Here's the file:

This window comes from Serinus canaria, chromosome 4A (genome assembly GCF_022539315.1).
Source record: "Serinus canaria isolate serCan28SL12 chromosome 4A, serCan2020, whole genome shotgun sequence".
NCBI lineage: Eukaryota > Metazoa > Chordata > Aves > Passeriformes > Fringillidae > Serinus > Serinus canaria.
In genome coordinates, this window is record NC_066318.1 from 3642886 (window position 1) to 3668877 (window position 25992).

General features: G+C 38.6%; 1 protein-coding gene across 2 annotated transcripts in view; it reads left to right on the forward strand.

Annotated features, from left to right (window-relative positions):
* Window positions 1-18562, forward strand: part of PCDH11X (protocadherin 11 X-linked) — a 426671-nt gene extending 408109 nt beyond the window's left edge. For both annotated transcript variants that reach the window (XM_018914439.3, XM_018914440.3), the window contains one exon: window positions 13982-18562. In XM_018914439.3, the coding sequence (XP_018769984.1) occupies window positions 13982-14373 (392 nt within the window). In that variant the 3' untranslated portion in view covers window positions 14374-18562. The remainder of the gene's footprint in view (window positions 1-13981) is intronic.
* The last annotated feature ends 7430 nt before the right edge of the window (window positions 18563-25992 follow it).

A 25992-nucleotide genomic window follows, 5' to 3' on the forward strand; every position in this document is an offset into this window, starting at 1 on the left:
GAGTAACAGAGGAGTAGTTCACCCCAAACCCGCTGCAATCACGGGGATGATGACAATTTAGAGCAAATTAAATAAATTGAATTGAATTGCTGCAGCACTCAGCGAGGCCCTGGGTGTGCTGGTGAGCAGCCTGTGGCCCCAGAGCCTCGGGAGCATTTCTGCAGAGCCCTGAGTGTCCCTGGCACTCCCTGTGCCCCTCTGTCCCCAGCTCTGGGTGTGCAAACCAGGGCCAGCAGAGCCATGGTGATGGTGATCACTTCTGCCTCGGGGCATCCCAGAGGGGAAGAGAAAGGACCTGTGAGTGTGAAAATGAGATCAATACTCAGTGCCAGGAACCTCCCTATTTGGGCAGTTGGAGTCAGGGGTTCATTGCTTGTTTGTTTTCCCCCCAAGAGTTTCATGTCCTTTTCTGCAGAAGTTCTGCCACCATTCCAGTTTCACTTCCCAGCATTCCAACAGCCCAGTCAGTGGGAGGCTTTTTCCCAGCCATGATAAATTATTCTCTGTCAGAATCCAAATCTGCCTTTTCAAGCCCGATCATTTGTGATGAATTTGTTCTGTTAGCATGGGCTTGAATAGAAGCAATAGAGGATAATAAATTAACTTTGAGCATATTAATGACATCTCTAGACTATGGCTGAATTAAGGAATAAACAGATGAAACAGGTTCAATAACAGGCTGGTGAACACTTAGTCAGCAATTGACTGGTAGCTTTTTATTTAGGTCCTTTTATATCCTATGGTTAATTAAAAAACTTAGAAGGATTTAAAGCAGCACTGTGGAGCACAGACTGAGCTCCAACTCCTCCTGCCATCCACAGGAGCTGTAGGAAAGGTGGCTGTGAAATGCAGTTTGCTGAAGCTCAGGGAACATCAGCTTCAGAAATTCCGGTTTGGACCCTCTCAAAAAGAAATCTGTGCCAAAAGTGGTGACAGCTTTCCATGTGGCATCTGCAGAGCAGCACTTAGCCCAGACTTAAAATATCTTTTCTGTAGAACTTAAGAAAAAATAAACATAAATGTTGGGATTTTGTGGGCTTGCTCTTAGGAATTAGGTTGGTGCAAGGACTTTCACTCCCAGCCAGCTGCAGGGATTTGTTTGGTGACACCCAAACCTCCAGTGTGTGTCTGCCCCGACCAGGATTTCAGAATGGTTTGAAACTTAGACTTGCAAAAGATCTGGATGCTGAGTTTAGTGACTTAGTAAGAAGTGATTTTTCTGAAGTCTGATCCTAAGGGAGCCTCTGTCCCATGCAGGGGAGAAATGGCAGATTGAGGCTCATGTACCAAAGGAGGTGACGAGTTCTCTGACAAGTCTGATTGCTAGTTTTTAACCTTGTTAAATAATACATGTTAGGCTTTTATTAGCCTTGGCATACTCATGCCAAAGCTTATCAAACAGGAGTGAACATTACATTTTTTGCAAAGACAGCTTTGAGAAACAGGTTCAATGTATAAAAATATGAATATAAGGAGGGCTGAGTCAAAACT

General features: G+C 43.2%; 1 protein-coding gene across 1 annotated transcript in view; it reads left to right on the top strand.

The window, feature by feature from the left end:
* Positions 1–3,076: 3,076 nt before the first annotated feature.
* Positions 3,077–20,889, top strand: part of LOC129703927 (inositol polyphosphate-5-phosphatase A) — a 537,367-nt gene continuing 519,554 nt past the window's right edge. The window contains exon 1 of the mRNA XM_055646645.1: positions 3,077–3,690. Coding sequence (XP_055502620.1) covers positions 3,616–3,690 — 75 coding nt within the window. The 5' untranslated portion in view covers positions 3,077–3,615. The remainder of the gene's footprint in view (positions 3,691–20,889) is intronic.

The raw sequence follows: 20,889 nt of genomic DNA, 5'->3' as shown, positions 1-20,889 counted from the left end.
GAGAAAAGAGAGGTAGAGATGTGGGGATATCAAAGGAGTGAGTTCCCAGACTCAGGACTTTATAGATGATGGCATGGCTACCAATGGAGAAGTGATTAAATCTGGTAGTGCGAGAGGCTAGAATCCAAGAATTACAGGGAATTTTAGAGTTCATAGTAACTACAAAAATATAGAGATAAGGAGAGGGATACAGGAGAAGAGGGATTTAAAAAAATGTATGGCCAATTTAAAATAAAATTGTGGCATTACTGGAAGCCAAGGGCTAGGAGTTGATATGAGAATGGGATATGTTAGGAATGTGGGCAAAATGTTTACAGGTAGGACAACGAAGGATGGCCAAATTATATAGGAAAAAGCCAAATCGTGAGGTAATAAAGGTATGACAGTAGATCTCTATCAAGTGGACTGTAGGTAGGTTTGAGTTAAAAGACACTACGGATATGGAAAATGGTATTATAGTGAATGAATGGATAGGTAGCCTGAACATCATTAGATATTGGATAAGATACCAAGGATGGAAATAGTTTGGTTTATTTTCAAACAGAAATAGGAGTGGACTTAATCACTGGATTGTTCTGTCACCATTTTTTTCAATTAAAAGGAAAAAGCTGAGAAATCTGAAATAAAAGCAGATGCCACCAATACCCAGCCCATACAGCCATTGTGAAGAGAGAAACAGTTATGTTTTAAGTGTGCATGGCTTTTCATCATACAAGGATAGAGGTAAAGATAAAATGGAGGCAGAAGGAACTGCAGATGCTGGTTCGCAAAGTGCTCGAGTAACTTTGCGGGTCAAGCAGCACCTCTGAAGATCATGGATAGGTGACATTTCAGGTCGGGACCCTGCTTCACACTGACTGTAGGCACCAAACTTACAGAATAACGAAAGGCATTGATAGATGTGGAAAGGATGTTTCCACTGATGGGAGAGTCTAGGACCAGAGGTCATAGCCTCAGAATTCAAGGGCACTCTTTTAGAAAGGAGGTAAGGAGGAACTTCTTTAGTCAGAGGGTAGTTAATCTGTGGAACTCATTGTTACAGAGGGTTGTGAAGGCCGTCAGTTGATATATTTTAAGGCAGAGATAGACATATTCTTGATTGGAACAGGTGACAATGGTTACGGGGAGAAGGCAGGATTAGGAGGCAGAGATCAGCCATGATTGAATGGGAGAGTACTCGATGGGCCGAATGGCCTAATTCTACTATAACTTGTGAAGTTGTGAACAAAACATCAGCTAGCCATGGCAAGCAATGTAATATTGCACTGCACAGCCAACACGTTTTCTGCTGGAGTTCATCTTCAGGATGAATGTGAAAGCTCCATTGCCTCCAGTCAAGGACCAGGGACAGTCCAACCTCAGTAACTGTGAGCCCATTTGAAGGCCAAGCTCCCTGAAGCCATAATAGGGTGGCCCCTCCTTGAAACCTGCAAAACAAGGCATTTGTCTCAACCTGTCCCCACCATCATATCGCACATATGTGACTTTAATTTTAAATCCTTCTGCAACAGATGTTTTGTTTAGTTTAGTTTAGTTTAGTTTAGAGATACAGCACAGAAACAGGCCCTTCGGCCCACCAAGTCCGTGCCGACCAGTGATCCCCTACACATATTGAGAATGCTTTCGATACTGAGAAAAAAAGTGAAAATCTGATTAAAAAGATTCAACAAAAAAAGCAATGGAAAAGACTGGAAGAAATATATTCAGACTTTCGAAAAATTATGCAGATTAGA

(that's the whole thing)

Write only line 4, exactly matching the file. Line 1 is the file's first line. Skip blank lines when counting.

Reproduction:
In genome coordinates, this window is record NC_066318.1 from 3642886 (window position 1) to 3668877 (window position 25992).